As some of you know, Francisco Mendoza enjoyed serenading everyone with the trumpet, and even had a used piano installed in his home in the late 1970s so he could learn to play.
Many years before he died, he talked about starting a children’s mariachi band at Orozco Academy, contemplating teaching the kids himself and selecting the band outfits he and the students would wear. Some family members and friends thought his idea would never be approved. Through the help of other people in the community, his dream came to be realized after his death, and the school now has such a band.
However, not too many people know that he came from a family line of classical musicians on his mother’s side.
In the early 1900s, her father, Ysabel Ibarra, was a classical musician and composer in the Mexican city of San Luis Potosi. There he taught music to the children of wealthy residents and created instruments, like the violin, by hand. One of his students, Felipa Avila, became an excellent musician and would grow up to become his future wife. They taught their children to compose and play music, with the exception of Mendoza’s mother Goyita, who was the youngest of the children.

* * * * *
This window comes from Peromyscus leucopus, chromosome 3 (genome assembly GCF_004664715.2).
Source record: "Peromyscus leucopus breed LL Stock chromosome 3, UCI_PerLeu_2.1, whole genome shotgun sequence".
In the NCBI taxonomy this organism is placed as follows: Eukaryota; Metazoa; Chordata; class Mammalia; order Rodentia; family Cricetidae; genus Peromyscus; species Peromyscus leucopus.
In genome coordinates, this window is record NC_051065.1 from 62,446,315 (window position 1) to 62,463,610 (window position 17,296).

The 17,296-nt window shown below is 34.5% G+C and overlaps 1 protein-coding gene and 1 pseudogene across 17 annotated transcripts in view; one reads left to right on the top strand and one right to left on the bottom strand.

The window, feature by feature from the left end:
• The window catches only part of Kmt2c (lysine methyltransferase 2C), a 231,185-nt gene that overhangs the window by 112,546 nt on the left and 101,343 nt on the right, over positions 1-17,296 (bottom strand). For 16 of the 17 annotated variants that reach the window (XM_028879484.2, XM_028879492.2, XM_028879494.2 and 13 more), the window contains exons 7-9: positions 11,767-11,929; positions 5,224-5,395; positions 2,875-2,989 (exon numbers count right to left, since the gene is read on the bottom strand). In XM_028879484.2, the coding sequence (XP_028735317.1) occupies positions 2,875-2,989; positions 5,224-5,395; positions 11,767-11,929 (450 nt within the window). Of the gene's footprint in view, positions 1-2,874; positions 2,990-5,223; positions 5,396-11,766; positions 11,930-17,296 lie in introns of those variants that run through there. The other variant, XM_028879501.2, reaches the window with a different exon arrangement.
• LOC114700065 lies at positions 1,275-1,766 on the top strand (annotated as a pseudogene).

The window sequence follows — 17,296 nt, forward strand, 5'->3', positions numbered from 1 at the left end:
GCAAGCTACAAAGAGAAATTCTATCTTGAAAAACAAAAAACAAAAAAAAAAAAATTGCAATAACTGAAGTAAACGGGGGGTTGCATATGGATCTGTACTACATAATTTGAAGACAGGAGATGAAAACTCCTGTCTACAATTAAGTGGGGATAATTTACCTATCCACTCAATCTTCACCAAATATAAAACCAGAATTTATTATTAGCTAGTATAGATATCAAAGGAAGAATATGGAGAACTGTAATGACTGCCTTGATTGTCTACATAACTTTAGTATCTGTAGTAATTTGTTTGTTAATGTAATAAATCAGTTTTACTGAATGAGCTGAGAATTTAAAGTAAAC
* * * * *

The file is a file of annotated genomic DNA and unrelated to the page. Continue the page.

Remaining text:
On summer nights, Felipa and Ysabel would join other quartet musicians in performing classical works in the town square’s gazebo. The gazebo still stands there today in the Plaza de Armas.
Currently, Francisco Mendoza’s two nephews, Vincent Jr. (aka Napo) and Paolo, now work in the music industry. One is a rap singer and film actor, and the other travels the U.S. to do studio remixing for major recording stars.